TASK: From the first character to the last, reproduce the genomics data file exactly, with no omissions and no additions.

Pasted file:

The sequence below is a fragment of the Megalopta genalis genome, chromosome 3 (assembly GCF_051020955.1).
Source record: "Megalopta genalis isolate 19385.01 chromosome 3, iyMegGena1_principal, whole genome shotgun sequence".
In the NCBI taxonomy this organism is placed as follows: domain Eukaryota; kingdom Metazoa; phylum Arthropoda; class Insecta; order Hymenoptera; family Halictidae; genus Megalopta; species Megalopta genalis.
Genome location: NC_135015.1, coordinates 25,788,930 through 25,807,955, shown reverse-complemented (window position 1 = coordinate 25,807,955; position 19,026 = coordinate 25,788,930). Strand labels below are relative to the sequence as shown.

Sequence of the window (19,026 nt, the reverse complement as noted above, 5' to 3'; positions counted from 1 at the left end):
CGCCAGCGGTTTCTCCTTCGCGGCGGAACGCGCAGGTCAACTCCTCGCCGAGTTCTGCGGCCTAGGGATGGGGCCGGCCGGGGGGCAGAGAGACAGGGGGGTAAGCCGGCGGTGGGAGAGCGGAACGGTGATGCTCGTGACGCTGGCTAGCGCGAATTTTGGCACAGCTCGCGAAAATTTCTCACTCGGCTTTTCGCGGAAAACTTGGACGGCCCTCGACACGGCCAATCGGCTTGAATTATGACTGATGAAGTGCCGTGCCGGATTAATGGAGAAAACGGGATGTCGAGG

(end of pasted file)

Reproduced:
The sequence below is a fragment of the Megalopta genalis genome, chromosome 3 (assembly GCF_051020955.1).
Source record: "Megalopta genalis isolate 19385.01 chromosome 3, iyMegGena1_principal, whole genome shotgun sequence".
In the NCBI taxonomy this organism is placed as follows: domain Eukaryota; kingdom Metazoa; phylum Arthropoda; class Insecta; order Hymenoptera; family Halictidae; genus Megalopta; species Megalopta genalis.
Genome location: NC_135015.1, coordinates 25,788,930 through 25,807,955, shown reverse-complemented (window position 1 = coordinate 25,807,955; position 19,026 = coordinate 25,788,930). Strand labels below are relative to the sequence as shown.

Sequence of the window (19,026 nt, the reverse complement as noted above, 5' to 3'; positions counted from 1 at the left end):
CGCCAGCGGTTTCTCCTTCGCGGCGGAACGCGCAGGTCAACTCCTCGCCGAGTTCTGCGGCCTAGGGATGGGGCCGGCCGGGGGGCAGAGAGACAGGGGGGTAAGCCGGCGGTGGGAGAGCGGAACGGTGATGCTCGTGACGCTGGCTAGCGCGAATTTTGGCACAGCTCGCGAAAATTTCTCACTCGGCTTTTCGCGGAAAACTTGGACGGCCCTCGACACGGCCAATCGGCTTGAATTATGACTGATGAAGTGCCGTGCCGGATTAATGGAGAAAACGGGATGTCGAGG